As I mentioned in last week’s entry (found here: https://www.michigan-sportsman.com/forum/blog.php?b=447), we took a big step ahead last week when we found out that a two acre opening we call The Plateau will be planted to canola this spring. Our land owner farms the canola field south of us that was getting hammered by the deer this winter. He is hoping that by planting The Plateau the grazing pressure on his 40ac canola filed to the south of us will be reduced a bit.
The plan as of now is that our land owner will till the land within the next few weeks and plant it to canola. Then, come August timeframe, he will harvest the standing canola and replant the field with winter canola. The winter canola will stay in until spring when it will be harvested and the cycle will be repeated.
When he discussed the plan with us I was very excited for several reasons. His plan to run the regular canola and the winter canola in this field will provide us with a good, lush green field all spring and into summer for the deer to browse.
This picture of the 40ac canola field to our south was taken in early June last year; roughly a month or so after the field was planted.

Then when the season rolls around in October the winter canola, which will be planted late August, will be fresh and lush like the picture above and will remain in the field all through the hunting season as well as through the winter.
Having observed how the deer consistently hit the harvested canola eating any left-over bits they could find during the past fall/winter I am pretty excited to see how heavily they will use the field full of winter canola.
My hope is that having this added food source will benefit us, and the deer, in a few ways:

- The main benefit for us as hunters is that the new plot will provide a food source that will better hold deer on/around our property through the summer, fall and even late season. When the temperatures drop and the snow falls, food is king and having a good food source is a key component to late season success. This will hopefully offer that for us.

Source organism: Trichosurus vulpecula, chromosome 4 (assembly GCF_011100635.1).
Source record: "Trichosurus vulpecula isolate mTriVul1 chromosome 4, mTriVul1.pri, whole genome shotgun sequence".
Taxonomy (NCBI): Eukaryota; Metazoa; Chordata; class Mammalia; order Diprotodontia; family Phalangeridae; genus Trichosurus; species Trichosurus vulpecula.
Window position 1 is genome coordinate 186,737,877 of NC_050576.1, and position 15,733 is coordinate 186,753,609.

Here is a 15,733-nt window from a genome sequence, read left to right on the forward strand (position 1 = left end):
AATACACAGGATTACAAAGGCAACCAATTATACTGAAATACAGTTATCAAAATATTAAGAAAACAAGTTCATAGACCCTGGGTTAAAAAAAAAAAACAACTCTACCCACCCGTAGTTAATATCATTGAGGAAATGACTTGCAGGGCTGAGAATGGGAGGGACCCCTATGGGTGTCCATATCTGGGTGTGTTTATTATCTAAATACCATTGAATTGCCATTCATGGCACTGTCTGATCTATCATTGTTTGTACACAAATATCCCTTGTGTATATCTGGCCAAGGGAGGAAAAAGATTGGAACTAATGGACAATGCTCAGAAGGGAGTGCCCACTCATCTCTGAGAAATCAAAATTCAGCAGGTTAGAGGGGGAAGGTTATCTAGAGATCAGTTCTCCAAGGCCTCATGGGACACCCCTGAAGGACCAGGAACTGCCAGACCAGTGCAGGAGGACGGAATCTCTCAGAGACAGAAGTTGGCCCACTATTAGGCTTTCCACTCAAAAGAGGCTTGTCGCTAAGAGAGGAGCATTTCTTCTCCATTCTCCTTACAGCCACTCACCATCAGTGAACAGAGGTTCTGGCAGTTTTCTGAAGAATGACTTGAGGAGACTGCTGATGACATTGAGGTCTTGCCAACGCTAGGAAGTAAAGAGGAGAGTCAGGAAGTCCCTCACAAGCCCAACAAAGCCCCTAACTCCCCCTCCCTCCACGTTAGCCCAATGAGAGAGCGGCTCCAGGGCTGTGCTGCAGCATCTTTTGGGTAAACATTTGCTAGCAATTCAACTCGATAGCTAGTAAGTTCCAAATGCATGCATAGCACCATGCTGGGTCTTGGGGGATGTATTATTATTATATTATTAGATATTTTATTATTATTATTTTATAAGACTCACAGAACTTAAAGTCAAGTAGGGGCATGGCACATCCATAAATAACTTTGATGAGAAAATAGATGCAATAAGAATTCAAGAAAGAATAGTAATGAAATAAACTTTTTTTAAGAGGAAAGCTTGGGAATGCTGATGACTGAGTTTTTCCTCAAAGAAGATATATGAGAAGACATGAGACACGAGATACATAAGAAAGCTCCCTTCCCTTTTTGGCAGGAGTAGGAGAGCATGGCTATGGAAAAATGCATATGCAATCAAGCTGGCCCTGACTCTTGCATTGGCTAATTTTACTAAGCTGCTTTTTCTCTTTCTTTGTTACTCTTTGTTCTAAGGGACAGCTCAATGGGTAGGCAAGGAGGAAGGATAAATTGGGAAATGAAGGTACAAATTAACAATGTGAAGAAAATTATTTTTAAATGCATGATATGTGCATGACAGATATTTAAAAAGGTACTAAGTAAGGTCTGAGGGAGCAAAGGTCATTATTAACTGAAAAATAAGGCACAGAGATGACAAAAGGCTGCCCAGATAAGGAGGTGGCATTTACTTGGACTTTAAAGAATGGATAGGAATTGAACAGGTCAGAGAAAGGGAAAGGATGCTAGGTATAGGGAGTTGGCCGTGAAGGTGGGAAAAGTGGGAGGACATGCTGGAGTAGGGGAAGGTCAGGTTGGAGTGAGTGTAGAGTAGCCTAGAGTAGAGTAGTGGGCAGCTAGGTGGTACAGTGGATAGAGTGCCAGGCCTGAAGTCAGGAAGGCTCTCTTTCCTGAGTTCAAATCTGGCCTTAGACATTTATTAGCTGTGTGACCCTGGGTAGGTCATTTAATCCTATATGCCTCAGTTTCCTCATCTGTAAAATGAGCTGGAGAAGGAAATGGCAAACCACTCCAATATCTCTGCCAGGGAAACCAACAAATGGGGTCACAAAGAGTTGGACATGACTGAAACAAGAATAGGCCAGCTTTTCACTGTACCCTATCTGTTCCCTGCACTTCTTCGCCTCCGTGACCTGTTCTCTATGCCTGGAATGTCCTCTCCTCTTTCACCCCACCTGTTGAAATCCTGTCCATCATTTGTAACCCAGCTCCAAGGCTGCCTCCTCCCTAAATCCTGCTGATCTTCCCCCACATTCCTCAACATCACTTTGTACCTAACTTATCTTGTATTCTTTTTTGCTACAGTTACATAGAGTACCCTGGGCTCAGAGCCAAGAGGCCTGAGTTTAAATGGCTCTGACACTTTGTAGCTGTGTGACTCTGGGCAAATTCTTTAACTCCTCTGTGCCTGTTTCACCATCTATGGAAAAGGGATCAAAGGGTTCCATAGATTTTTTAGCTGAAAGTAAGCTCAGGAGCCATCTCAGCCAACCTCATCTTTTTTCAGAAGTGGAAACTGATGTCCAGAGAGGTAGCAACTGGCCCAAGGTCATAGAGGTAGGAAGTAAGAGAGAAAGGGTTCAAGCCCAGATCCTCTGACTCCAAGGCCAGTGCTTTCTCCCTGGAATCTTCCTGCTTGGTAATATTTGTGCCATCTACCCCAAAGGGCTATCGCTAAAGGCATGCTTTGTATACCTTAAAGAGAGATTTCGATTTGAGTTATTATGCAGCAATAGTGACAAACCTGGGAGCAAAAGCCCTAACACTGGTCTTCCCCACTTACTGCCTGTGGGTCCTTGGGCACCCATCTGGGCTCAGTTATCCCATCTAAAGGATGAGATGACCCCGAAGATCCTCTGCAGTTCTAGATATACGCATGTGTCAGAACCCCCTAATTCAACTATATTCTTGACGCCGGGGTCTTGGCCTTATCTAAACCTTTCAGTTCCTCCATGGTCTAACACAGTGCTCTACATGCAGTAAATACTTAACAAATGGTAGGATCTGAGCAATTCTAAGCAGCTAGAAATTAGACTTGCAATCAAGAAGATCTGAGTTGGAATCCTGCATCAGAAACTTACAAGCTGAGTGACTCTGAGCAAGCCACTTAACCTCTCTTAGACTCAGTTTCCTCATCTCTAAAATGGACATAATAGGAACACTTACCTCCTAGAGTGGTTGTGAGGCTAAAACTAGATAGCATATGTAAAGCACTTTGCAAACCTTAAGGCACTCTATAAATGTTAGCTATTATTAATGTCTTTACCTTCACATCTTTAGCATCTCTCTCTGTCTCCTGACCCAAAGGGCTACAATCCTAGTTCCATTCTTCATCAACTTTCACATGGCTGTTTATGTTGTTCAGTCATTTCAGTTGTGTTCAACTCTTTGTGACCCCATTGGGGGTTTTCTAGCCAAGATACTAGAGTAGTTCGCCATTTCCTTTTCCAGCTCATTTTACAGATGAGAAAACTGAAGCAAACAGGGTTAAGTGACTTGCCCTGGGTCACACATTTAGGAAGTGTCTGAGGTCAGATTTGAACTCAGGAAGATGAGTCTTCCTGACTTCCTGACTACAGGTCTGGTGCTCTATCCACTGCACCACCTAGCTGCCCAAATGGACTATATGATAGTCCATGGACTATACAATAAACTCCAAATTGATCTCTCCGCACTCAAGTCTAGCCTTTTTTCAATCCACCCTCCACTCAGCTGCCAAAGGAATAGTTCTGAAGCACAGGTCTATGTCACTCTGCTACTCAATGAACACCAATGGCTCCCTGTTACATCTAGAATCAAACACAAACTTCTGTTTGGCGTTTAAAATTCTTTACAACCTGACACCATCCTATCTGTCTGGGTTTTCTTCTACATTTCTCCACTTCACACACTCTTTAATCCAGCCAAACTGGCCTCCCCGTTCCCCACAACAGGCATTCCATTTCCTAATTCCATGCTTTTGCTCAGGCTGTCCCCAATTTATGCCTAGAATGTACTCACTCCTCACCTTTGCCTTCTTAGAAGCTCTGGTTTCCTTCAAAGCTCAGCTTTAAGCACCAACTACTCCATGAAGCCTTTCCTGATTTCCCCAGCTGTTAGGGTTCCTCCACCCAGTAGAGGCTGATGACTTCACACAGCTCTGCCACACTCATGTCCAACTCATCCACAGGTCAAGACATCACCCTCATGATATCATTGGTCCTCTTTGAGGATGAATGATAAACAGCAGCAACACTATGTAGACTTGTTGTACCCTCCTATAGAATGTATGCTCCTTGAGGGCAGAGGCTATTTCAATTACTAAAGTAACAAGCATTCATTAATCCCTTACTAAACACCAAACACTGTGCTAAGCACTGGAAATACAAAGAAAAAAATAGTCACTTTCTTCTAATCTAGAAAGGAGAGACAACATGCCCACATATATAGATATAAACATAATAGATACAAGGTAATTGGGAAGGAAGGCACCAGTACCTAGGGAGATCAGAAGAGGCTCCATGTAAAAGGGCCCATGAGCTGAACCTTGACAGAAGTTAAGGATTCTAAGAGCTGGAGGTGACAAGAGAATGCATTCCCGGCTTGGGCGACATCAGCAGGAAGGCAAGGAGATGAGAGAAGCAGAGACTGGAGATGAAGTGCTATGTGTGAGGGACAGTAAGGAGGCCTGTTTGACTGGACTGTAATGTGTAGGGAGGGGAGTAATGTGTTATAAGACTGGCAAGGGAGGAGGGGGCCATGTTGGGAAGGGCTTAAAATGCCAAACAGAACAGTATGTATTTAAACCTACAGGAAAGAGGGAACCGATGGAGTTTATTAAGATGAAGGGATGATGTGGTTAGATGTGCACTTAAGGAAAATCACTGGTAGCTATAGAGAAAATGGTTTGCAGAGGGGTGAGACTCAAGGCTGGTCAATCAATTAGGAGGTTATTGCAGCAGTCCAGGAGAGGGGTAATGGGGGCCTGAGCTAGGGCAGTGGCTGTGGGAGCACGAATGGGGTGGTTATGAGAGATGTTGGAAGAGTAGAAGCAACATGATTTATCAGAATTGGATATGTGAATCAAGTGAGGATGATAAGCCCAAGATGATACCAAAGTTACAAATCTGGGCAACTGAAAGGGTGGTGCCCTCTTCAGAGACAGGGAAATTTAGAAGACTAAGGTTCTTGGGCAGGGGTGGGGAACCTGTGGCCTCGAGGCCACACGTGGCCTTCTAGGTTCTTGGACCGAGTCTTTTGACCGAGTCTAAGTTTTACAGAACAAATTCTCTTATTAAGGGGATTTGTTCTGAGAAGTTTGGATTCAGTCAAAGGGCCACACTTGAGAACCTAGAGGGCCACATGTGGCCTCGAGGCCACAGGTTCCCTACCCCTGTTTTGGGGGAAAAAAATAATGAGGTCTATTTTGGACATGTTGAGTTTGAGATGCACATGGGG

- The main benefit to the deer is that there is now a bit more food available to help them through the winter. Two acres of food isn’t all that much when you are talking about sustaining a local herd all winter long, and I certainly don’t think our two acres would be able to do that on its own. Thankfully the neighboring canola and alfalfa fields are also available to help provide for the herd.

- An added benefit for us in terms of our habitat is that hopefully having the two additional acres of food available will take some of the grazing pressure off of our small plots and keep them from being mowed down like the picture above shows from this spring.
When thinking of habitat improvement I try to think of things from both sides of the coin. I certainly do the habitat stuff that I do with the intent of improving my hunting and that is the main focus of our work on our property. At the same time I realize that part of improving our hunting is doing things that will improve the overall health of our herd by making more food available, thus allowing our land to hold more deer and hopefully draw better bucks.
Increasing or enhancing your winter food sources isn’t necessarily something that is going to directly lead to better hunting. Having deer on your property and in your plots in February doesn’t do you much good in terms of hunting because the season is closed. Because of that I think many people focus on food sources for the hunting season when plotting and year round plots tend to get pushed to the bottom of the plotting strategy.
If you are currently setting up your plots I think you would be well served to keep year round food sources in mind and do what you can to provide nutrition for your deer through the whole calendar year, not just October through December.

I think you’ll find that the long term benefits will be well worth the effort and your hunting success, as well as the health of your local herd, will improve from your efforts.

Take care, and thanks for reading!!!!